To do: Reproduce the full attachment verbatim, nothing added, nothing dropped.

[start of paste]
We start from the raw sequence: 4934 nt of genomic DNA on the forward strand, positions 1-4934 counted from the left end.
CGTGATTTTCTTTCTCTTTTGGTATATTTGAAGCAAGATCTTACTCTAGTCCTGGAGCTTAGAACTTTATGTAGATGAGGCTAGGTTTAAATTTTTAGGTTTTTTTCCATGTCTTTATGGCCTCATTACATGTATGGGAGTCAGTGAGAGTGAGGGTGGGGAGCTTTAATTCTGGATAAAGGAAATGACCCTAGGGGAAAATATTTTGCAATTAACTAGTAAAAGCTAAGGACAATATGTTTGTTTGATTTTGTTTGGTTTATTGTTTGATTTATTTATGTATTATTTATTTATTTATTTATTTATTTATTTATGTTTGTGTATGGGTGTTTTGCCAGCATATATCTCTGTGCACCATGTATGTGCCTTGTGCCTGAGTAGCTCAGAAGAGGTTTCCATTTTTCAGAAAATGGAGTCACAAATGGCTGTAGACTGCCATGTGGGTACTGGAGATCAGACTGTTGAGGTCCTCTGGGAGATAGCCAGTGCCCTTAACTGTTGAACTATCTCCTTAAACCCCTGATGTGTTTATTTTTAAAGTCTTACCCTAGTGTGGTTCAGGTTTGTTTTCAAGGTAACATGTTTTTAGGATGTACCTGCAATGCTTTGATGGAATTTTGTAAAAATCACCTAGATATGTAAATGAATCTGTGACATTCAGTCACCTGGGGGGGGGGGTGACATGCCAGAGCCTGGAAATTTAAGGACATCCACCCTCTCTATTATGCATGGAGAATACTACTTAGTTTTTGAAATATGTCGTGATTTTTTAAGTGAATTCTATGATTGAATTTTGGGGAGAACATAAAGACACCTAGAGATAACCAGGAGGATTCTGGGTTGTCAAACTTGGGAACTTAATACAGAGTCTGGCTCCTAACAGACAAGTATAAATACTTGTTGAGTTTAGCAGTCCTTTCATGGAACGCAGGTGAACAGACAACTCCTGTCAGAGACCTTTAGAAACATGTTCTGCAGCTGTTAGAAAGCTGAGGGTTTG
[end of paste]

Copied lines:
We start from the raw sequence: 4934 nt of genomic DNA on the forward strand, positions 1-4934 counted from the left end.
CGTGATTTTCTTTCTCTTTTGGTATATTTGAAGCAAGATCTTACTCTAGTCCTGGAGCTTAGAACTTTATGTAGATGAGGCTAGGTTTAAATTTTTAGGTTTTTTTCCATGTCTTTATGGCCTCATTACATGTATGGGAGTCAGTGAGAGTGAGGGTGGGGAGCTTTAATTCTGGATAAAGGAAATGACCCTAGGGGAAAATATTTTGCAATTAACTAGTAAAAGCTAAGGACAATATGTTTGTTTGATTTTGTTTGGTTTATTGTTTGATTTATTTATGTATTATTTATTTATTTATTTATTTATTTATTTATGTTTGTGTATGGGTGTTTTGCCAGCATATATCTCTGTGCACCATGTATGTGCCTTGTGCCTGAGTAGCTCAGAAGAGGTTTCCATTTTTCAGAAAATGGAGTCACAAATGGCTGTAGACTGCCATGTGGGTACTGGAGATCAGACTGTTGAGGTCCTCTGGGAGATAGCCAGTGCCCTTAACTGTTGAACTATCTCCTTAAACCCCTGATGTGTTTATTTTTAAAGTCTTACCCTAGTGTGGTTCAGGTTTGTTTTCAAGGTAACATGTTTTTAGGATGTACCTGCAATGCTTTGATGGAATTTTGTAAAAATCACCTAGATATGTAAATGAATCTGTGACATTCAGTCACCTGGGGGGGGGGGTGACATGCCAGAGCCTGGAAATTTAAGGACATCCACCCTCTCTATTATGCATGGAGAATACTACTTAGTTTTTGAAATATGTCGTGATTTTTTAAGTGAATTCTATGATTGAATTTTGGGGAGAACATAAAGACACCTAGAGATAACCAGGAGGATTCTGGGTTGTCAAACTTGGGAACTTAATACAGAGTCTGGCTCCTAACAGACAAGTATAAATACTTGTTGAGTTTAGCAGTCCTTTCATGGAACGCAGGTGAACAGACAACTCCTGTCAGAGACCTTTAGAAACATGTTCTGCAGCTGTTAGAAAGCTGAGGGTTTG